Athletic trainers work to protect young athletes from injury
By Karen Fatula
Player safety is a big concern for the nation's youth football leagues. Medical experts have endorsed using different tackling techniques, and the Centers for Disease Control and Prevention promotes concussion awareness protocols to avoid athlete injuries.
To better understand the risks of youth (or "peewee") football, Ohio University's Division of Athletic Training has partnered with USA Football and the Datalys Center on a nationwide study. Of 10 data collection sites across the country, Ohio University is responsible for three, says Brian Ragan, an assistant professor of athletic training.
"This is the first injury epidemiology study looking at youth football," he says.
Matthew Jackson and Kristen Wells, both first-year master's students in the athletic training program, helped Ragan collect data during fall 2012. The graduate students worked 20 hours per week on the study, attending all practices and games with the selected teams in West Virginia and Ohio.
"Our program has traditionally only offered clinical graduate assistant opportunities. This year was the first year where there was a chance for research assistantships, and Kristen and I both jumped on the opportunity," Jackson says.
Kristen Wells and Matthew Jackson. (Photo credit: Rob Hardin)
In addition to the data collection, the graduate students taught players and coaches proper safety protocols, which helped to reduce injuries. Not many youth football leagues enjoy the benefit of having their own athletic trainers, they note.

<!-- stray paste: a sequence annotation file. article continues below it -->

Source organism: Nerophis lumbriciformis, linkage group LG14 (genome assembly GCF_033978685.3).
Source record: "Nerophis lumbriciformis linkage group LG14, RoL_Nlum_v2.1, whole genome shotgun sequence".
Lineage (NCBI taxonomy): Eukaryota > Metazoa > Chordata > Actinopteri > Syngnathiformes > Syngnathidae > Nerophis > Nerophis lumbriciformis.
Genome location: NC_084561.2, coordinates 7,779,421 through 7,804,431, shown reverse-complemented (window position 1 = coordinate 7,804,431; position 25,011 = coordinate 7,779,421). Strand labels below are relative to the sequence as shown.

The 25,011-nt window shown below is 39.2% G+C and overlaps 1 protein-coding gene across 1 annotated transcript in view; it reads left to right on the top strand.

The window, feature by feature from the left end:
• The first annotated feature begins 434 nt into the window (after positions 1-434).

"This is the first time they have had an athletic trainer on the sideline at all practices and games, and they really enjoy the opportunity," Jackson says.
Jackson and Wells both say they chose to attend Ohio University for the research opportunities the school offered. In addition to the youth football safety project, they're embarking on related studies for their master's theses.
Wells is examining the adherence of student athletes to concussion rehabilitation protocols. She has designed an Apple iApp so athletes can record their activity and symptoms.
Jackson is applying social cognitive theory and the idea of mental toughness to promote weight loss among obese people. He plans to turn weight loss into a competition and will use motivational e-mails to encourage participants to keep up with the program.
This article appears in the special graduate student edition of Perspectives magazine, published in spring 2013.